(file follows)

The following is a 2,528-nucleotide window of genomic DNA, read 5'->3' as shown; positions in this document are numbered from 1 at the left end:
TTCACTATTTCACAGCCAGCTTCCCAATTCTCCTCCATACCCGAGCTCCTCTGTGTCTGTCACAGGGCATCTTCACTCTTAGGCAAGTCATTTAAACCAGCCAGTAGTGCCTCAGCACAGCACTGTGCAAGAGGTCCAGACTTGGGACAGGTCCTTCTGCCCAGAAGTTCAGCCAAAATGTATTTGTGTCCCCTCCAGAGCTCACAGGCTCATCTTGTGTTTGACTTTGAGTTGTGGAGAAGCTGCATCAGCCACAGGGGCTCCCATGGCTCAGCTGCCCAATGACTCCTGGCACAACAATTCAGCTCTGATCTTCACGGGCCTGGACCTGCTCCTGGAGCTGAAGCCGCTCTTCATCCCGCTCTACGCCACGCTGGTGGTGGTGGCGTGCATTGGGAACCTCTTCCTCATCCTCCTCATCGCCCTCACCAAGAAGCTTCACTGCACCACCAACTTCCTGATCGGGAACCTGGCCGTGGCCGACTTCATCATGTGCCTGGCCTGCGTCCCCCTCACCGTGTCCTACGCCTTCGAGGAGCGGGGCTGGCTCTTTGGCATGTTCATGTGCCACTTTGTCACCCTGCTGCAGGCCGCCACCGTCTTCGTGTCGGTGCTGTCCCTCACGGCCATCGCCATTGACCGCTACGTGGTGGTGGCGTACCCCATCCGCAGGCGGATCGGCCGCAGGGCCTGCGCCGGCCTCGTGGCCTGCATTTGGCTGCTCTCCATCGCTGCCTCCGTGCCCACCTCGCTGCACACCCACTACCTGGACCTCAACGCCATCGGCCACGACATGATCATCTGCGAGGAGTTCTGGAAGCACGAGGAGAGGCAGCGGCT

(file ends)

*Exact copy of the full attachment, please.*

The following is a 2,528-nucleotide window of genomic DNA, read 5'->3' as shown; positions in this document are numbered from 1 at the left end:
TTCACTATTTCACAGCCAGCTTCCCAATTCTCCTCCATACCCGAGCTCCTCTGTGTCTGTCACAGGGCATCTTCACTCTTAGGCAAGTCATTTAAACCAGCCAGTAGTGCCTCAGCACAGCACTGTGCAAGAGGTCCAGACTTGGGACAGGTCCTTCTGCCCAGAAGTTCAGCCAAAATGTATTTGTGTCCCCTCCAGAGCTCACAGGCTCATCTTGTGTTTGACTTTGAGTTGTGGAGAAGCTGCATCAGCCACAGGGGCTCCCATGGCTCAGCTGCCCAATGACTCCTGGCACAACAATTCAGCTCTGATCTTCACGGGCCTGGACCTGCTCCTGGAGCTGAAGCCGCTCTTCATCCCGCTCTACGCCACGCTGGTGGTGGTGGCGTGCATTGGGAACCTCTTCCTCATCCTCCTCATCGCCCTCACCAAGAAGCTTCACTGCACCACCAACTTCCTGATCGGGAACCTGGCCGTGGCCGACTTCATCATGTGCCTGGCCTGCGTCCCCCTCACCGTGTCCTACGCCTTCGAGGAGCGGGGCTGGCTCTTTGGCATGTTCATGTGCCACTTTGTCACCCTGCTGCAGGCCGCCACCGTCTTCGTGTCGGTGCTGTCCCTCACGGCCATCGCCATTGACCGCTACGTGGTGGTGGCGTACCCCATCCGCAGGCGGATCGGCCGCAGGGCCTGCGCCGGCCTCGTGGCCTGCATTTGGCTGCTCTCCATCGCTGCCTCCGTGCCCACCTCGCTGCACACCCACTACCTGGACCTCAACGCCATCGGCCACGACATGATCATCTGCGAGGAGTTCTGGAAGCACGAGGAGAGGCAGCGGCT